Mozambique | Bolstering support in Beira’s poverty-stricken communities

Bolstering support in Beira’s poverty-stricken communities

Shortly after the cyclone struck Mozambique, Humanity & Inclusion’s Claude Briade visited some of the poorest areas of Beira. He describes the poverty-stricken communities: “Ramshackle housing, no regulation, poor hygiene, inadequate health infrastructure. In ‘normal’ times, life is extremely hard in these tangled alleys. What managed to emerge despite this poverty has been completely destroyed by Cyclone Idai.”


For Lucia, a 38 year old single mother of five, the impact of the storm was devastating. In the photo above, she sits in front of what remains of her families’ home a few days after the cyclone. Lucia managed to salvage some possessions from the debris–clothes, a tarp, and bucket–but now faces the challenge of keeping the children dry in a home with no roof and protecting them from disease like cholera. 

Cholera epidemic

Cholera has since taken hold in districts like Lucia’s, with almost 5,000 confirmed cases. That’s why, Humanity & Inclusion will distribute hygiene kits, which include basic items such as hand and laundry soaps, to 8,000 families.

Supporting the most vulnerable

“Humanity & Inclusion has pledged to help the most vulnerable victims of the cyclone: people with disabilities, orphaned and chronically ill children and isolated seniors–many of which can be found in Beira’s forgotten poor communities.”

Improving access to aid

Emergency logistics colleagues are reinforcing capacity and working to open access points to rural areas shut off from humanitarian aid. Our team provided trucks and materials to clear 10 of Beira’s impoverished communities. Local residents are also employed to collect debris and clean the streets.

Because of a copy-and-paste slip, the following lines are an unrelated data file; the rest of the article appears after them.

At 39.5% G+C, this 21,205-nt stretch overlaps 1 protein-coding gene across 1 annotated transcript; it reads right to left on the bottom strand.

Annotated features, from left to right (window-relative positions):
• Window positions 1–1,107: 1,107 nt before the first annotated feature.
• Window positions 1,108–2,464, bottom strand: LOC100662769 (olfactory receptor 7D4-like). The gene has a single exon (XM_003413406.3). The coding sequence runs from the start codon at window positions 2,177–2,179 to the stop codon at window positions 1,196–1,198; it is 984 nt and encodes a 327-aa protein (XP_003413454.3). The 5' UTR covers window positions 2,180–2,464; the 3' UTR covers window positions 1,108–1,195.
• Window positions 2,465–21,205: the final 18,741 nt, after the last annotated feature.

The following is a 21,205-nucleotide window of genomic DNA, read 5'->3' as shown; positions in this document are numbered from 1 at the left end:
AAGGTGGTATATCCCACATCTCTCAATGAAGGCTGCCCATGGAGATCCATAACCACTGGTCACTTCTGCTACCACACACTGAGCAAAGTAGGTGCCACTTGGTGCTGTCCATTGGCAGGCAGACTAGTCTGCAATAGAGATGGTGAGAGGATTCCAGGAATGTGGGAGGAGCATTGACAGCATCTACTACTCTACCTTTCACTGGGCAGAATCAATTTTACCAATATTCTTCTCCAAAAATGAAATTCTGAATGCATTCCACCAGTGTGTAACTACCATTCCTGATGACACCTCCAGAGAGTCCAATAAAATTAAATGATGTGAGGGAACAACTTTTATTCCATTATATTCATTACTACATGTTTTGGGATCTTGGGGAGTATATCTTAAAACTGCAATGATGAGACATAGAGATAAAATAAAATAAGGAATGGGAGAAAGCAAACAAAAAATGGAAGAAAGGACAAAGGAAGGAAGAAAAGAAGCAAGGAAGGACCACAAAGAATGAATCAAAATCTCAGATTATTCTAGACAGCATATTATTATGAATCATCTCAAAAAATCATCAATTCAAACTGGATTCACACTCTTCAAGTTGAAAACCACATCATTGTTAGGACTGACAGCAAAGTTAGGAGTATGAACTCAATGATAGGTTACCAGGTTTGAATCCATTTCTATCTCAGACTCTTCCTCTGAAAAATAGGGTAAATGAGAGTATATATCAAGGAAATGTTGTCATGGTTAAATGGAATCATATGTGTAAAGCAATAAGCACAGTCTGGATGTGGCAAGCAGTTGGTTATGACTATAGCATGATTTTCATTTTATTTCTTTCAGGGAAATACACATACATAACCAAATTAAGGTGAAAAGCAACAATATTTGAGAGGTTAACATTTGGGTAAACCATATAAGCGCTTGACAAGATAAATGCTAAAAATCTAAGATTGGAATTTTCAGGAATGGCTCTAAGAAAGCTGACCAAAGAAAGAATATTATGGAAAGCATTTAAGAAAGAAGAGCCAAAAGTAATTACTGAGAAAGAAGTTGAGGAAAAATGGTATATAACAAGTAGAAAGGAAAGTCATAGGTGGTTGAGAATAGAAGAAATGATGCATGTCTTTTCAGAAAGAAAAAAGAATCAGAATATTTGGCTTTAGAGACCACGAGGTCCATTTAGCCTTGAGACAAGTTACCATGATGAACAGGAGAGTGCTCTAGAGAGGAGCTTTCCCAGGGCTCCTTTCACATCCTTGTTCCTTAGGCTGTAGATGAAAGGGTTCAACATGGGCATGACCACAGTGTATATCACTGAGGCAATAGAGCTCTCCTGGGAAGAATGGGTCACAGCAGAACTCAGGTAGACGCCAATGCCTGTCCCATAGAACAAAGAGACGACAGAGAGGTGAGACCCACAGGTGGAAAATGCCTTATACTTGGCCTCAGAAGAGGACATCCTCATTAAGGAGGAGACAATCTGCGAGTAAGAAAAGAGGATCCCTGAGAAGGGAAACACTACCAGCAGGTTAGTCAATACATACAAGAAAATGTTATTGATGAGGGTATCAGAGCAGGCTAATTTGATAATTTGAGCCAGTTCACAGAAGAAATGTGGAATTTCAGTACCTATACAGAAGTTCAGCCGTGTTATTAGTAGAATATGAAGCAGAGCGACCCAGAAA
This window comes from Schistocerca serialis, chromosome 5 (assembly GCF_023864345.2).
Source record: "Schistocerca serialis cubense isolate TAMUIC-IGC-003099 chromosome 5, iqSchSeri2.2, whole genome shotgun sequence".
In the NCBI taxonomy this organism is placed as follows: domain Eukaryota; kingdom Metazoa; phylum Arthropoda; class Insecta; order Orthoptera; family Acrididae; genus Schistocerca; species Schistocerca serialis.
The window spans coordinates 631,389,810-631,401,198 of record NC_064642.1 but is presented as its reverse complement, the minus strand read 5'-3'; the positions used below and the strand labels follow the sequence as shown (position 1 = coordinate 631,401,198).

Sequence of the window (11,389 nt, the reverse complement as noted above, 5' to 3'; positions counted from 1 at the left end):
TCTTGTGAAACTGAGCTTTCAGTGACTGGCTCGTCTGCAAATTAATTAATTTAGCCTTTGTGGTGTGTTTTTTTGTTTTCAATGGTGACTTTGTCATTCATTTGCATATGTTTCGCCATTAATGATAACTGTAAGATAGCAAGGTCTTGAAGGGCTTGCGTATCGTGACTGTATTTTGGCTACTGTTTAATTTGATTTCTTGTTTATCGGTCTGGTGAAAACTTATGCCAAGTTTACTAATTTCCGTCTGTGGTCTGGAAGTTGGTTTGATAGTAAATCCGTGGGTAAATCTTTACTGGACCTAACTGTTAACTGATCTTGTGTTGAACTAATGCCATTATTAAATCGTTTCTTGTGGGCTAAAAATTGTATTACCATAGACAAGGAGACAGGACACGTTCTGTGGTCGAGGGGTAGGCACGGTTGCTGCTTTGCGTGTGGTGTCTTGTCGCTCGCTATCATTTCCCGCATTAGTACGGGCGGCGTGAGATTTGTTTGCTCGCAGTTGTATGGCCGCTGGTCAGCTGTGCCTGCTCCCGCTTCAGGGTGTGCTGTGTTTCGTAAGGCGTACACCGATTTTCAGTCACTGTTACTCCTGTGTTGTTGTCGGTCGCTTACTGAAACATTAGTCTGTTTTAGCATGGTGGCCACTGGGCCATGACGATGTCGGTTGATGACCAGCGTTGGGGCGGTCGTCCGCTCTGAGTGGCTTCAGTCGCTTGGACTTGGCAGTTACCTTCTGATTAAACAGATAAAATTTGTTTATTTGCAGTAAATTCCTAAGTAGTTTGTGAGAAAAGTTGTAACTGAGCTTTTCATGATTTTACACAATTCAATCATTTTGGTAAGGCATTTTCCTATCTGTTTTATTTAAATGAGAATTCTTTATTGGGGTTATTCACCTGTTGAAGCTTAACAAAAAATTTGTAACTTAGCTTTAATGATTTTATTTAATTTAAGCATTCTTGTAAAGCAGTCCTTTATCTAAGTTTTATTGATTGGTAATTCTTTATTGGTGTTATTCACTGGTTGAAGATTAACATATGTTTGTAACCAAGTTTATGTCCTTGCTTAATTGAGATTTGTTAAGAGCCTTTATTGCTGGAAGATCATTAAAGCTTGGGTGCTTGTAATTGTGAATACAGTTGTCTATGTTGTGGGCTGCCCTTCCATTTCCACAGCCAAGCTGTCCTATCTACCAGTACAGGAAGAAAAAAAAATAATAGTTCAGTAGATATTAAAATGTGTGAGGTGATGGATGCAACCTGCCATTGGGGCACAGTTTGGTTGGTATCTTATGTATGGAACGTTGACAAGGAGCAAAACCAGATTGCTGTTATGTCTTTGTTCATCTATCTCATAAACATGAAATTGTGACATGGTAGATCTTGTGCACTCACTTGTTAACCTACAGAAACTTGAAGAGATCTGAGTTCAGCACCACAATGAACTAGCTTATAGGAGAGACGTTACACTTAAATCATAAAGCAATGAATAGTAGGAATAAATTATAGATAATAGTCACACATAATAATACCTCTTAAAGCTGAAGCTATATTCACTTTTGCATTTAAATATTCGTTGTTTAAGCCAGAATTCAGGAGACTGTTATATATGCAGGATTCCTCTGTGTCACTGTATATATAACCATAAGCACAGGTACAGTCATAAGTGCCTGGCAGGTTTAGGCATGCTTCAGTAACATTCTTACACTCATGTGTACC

In addition, HI will also distribute 2,500 shelter and repair kits in these districts to help people rebuild their destroyed homes.

Humanity & Inclusion in Mozambique

Humanity & Inclusion has been working in Mozambique since 1986, and is best known there for our work helping victims of landmines and other explosive ordnance left from the country’s civil war. We ran a large demining operation that wrapped up when the country declared itself mine free in 2015. Most recently, staff worked to promote the rights and social participation of people with disabilities, support civil society to improve the social inclusion of people with disabilities, and prevent the development of disabilities. 

Learn more about our work in Mozambique.


Photo: Lucia in front of the remains of her home, destroyed by Cyclone Idai.